From a south-facing aerie 21 stories (actually, thanks to triskaidekaphobia, 20) above ground level in Jersey City, New Jersey, it is possible in one sweep of the horizon to take in the entire economic history of New York City, and the geographic factors that determined much of it. Espied in the distance is the ridgeline of Brooklyn, sweeping over to Staten Island, marking the terminal moraine of the last glacial period; the detritus from that glacier lay across the path of the Hudson river and effectively dammed it, with the Hudson eventually carving through at what became known as the Narrows. One tower of the Verrazano Narrows bridge is visible across the mile-wide gateway to one of the best-sheltered harbors in the world, Upper New York Bay.
On the New Jersey Shore, the remains of great shipping empires litter the riverfront. The deepwater piers where railroads met incoming cargo ships are still there, but the railroads themselves are gone, save for the Hudson-Bergen Light Rail, running partially along a former Erie Railroad right-of-way; the port was moved long ago to Elizabeth, NJ, by the Port Authority of NY and NJ, despite the shallower waters there that required Army Corps of Engineering dredging to accommodate the newest container ships. Off in the distance, the southwestern horizon grants a view of Newark, which along with Brooklyn and Long Island City was a manufacturing center that helped make New York City, by itself, 10% of the US GDP during World War 2.
The route to Newark was paved in water by the Morris Canal that connected New Jersey with the Delaware River at Easton, PA. The greatest canal, the nation’s first superhighway, is not visible in any sense, but lies over 100 miles to the North. The Erie Canal was built with New York State money and made New York the premier East Coast port (and ironically created most of its wealth in New Jersey, where the railroads and docks that replaced that water-borne shipping eventually located), providing a shallow gradient along which the goods of the vast inland continent could meet the sea-going vessels.
Scanning back toward the New York side of the river, the sheltered harbor attracted the Dutch as settlers, and their street patterns are visible in the near-distance in the contours taken by the lower Manhattan skyline. (The glaciers that swept over the island made Manhattan the southernmost place on the Eastern Seaboard where rock met sea level, making that skyline possible.) The Dutch colony’s northern boundary of Wall Street was the site where, in 1929, the competition to erect the world’s tallest skyscraper took place between 40 Wall Street and the Chrysler Building. Closer in than 40 Wall, the gaping maw of the former World Trade Center site shows as dry land the river mud that once entombed a Dutch Ship, the Tiger.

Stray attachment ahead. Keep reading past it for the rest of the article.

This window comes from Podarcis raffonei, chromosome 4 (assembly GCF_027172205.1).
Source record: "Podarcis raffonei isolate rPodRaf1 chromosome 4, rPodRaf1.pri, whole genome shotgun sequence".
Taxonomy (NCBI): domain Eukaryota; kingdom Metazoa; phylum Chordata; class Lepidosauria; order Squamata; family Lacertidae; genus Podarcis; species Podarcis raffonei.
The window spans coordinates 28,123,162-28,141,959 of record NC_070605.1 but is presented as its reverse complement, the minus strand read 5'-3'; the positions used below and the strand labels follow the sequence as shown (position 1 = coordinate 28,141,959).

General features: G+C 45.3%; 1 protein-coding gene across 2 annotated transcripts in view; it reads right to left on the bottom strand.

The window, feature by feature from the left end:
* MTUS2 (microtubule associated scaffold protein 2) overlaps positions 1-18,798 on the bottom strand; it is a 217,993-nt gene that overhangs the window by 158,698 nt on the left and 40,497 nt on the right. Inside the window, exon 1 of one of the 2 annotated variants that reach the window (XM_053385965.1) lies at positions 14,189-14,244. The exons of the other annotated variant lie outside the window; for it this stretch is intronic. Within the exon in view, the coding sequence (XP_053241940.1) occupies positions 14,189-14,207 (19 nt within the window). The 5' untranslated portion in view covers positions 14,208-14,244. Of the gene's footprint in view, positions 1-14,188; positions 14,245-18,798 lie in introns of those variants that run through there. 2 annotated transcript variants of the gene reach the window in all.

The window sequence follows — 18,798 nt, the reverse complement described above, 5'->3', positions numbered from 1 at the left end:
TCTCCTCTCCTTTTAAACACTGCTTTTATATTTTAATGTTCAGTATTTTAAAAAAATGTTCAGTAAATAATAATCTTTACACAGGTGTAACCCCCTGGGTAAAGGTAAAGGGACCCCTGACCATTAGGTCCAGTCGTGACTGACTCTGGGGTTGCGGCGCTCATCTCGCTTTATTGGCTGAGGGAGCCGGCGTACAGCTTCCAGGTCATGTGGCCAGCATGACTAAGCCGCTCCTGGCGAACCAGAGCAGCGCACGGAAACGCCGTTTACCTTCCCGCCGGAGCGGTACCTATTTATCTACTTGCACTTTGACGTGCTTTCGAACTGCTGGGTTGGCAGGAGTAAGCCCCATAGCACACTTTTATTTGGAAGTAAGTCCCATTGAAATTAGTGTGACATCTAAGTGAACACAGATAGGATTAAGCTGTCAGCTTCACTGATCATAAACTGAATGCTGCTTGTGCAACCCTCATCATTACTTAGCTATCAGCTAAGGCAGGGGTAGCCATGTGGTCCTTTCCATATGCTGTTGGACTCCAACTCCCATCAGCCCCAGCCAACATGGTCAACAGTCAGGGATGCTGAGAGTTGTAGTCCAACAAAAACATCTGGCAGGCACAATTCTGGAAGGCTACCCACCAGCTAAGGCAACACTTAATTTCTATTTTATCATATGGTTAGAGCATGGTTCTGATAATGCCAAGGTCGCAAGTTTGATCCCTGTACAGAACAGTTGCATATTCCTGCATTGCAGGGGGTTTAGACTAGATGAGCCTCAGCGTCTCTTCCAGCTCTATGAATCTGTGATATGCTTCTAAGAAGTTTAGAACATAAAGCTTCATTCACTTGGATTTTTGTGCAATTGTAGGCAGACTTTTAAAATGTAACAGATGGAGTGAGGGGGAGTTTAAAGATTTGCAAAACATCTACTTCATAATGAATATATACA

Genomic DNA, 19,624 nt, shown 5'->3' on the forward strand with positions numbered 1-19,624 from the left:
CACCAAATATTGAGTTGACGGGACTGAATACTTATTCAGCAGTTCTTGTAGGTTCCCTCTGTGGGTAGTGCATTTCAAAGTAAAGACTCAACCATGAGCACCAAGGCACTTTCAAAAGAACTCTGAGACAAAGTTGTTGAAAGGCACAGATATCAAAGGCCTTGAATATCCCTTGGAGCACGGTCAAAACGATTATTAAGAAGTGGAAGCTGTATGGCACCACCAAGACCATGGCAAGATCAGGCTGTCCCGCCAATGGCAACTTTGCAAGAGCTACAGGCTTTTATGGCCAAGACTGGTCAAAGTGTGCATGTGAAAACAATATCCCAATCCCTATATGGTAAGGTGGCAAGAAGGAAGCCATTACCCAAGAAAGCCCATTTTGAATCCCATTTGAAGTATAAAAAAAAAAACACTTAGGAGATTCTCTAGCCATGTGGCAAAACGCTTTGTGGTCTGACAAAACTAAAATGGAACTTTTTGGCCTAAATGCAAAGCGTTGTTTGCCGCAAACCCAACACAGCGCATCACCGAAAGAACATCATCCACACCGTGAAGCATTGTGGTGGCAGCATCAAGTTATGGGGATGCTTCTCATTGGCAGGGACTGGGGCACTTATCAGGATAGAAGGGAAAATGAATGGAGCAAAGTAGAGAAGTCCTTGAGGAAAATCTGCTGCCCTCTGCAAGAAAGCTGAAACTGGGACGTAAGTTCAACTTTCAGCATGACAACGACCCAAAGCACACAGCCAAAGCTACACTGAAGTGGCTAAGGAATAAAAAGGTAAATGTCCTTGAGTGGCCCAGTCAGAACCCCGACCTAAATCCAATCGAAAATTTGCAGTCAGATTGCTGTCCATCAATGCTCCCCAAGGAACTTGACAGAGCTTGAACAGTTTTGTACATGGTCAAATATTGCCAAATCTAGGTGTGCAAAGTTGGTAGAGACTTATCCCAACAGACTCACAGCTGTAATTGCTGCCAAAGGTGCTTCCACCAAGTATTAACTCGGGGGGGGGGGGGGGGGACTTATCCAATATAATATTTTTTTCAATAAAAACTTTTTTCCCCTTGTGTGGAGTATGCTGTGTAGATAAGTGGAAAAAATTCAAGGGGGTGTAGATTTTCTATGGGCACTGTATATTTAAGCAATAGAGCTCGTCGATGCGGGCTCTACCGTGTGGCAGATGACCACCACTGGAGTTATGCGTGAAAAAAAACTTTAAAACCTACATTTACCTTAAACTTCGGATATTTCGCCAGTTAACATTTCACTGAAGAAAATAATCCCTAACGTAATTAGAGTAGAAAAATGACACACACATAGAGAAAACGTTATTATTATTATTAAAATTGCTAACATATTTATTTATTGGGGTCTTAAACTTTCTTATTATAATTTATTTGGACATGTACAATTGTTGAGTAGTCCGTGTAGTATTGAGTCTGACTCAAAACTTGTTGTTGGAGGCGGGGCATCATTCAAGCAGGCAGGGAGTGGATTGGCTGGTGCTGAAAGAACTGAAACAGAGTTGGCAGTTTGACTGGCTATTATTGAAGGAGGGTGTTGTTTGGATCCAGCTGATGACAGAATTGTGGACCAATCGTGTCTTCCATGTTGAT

Obstructing the view of many of these landmarks is a series of new residential towers, almost all of them having no roots in the second millennium. Glass-walled boxes fill the waterfront where once stevedores sweated; many appear to have ceased construction midway, either because of the oncoming winter, or because of the financial winter that has begun to settle on the landscape. Their million-dollar views have caused many of them to be priced exorbitantly, and the collapse of the financial economy on Wall Street suggests that many will lack buyers at prices sufficient to repay the development costs, much as 40 Wall Street itself made no profits for its builders.
New York, then, started with a tremendous geographical advantage, and grew through several stages: merchant port town as Dutch and English colony, gateway to the vast North American heartland, import-replacing manufacturing powerhouse, financial intermediary to the US and European economies, and ending with a luxury housing bonanza built on top of all that had previously contributed to its previous economic strength. Although the path from trader to manufacturer to financial colossus to fiat-money-exploiting scam artist seems a Gotham-unique tale, it recalls nothing so much as the fate of another great port city, Genoa.
Genoa is often known for its second-city act to its more famous (and tourist-venerated) rival, Venice. A visit in 2007 showed that this is unjust; indeed, it added a new city to the tourist-substitution list for Italy: Genoa for Venice, Ravenna and Verona for Rome, Lucca for Siena (there is no substitute for Florence!). Using the ever-excellent Cadogan Guide as a source, the following history is outlined.
Genoa was one of the four great medieval maritime republics, along with Venice, Pisa and Amalfi. Each built its fortune first on trade, bringing spices from the East and restoring the trade networks severed after the Roman empire collapsed. Trade, while risky, was always profitable. Genoa, not content to profit merely by the economic route to power, undertook to build itself a small empire. It conquered Pisa in the 13th Century, and set about adding territory to its domain; a Genoese, Giustiniani, led the defense of Constantinople in 1453. Conflict with Venice cost it much economic vitality, but its fate was perhaps most sealed when a navigator from it, Christopher Columbus, opened the New World to Spanish and Portuguese dominion, reducing the importance of Mediterranean trade.